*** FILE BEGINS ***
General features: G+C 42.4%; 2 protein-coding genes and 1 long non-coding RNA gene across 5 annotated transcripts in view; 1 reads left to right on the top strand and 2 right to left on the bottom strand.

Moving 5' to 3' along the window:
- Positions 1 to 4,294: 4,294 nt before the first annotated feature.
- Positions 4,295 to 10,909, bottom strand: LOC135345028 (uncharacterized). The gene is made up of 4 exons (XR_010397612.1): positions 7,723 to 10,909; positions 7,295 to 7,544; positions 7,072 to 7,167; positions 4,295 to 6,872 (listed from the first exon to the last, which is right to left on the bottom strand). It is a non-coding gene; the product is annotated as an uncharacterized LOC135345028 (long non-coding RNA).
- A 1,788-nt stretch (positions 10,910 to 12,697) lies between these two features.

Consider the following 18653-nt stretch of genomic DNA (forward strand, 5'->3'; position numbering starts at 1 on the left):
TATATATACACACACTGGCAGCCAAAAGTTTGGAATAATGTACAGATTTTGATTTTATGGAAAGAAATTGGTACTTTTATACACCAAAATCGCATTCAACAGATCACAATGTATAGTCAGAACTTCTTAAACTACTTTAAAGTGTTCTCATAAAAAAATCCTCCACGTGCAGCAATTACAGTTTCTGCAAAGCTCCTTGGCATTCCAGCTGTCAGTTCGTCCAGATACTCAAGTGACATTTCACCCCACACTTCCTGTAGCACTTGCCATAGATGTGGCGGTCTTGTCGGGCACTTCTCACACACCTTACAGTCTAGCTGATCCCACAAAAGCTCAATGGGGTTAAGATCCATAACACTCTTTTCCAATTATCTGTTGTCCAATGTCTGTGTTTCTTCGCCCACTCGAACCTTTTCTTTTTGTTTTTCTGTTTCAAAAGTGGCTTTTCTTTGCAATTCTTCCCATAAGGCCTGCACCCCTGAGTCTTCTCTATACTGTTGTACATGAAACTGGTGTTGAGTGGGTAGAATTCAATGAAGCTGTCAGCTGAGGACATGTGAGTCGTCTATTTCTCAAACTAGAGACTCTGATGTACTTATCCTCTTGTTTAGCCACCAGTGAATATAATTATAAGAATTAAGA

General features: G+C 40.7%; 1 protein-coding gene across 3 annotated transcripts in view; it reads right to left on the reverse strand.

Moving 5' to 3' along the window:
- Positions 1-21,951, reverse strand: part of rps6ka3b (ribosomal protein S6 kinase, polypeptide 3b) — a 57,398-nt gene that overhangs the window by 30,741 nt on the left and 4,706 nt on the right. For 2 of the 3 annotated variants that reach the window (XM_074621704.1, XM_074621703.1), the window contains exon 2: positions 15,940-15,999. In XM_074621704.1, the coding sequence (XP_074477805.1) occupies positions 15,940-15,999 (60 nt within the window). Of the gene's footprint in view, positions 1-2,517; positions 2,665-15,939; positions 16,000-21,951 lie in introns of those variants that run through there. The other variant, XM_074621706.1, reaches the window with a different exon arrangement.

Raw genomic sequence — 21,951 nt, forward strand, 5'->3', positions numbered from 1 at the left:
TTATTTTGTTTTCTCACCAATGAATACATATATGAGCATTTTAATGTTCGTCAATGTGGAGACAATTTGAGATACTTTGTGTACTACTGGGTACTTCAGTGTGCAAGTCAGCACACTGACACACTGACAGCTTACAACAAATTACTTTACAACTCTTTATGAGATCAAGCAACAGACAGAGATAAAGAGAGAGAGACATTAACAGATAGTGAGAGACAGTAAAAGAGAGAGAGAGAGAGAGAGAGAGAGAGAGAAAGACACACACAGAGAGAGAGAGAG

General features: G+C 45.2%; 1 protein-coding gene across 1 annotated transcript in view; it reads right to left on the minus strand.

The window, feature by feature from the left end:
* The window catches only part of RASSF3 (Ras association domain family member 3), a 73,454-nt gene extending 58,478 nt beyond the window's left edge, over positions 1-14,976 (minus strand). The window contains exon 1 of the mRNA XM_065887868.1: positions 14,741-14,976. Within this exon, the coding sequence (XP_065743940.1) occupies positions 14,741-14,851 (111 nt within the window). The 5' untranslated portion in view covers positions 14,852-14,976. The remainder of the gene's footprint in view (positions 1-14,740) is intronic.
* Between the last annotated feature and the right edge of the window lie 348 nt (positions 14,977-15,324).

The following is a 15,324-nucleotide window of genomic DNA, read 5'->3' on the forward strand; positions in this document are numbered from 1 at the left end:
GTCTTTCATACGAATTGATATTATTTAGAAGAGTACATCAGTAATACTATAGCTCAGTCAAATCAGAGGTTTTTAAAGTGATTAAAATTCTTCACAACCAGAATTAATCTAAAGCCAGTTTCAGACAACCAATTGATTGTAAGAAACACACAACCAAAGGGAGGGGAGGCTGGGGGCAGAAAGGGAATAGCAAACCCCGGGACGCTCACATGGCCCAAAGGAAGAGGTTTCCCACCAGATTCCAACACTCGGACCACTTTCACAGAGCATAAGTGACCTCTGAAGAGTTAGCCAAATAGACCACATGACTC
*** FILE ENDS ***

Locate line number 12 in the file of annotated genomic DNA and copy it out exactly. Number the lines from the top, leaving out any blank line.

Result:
TTATTTTGTTTTCTCACCAATGAATACATATATGAGCATTTTAATGTTCGTCAATGTGGAGACAATTTGAGATACTTTGTGTACTACTGGGTACTTCAGTGTGCAAGTCAGCACACTGACACACTGACAGCTTACAACAAATTACTTTACAACTCTTTATGAGATCAAGCAACAGACAGAGATAAAGAGAGAGAGACATTAACAGATAGTGAGAGACAGTAAAAGAGAGAGAGAGAGAGAGAGAGAGAGAGAGAAAGACACACACAGAGAGAGAGAGAG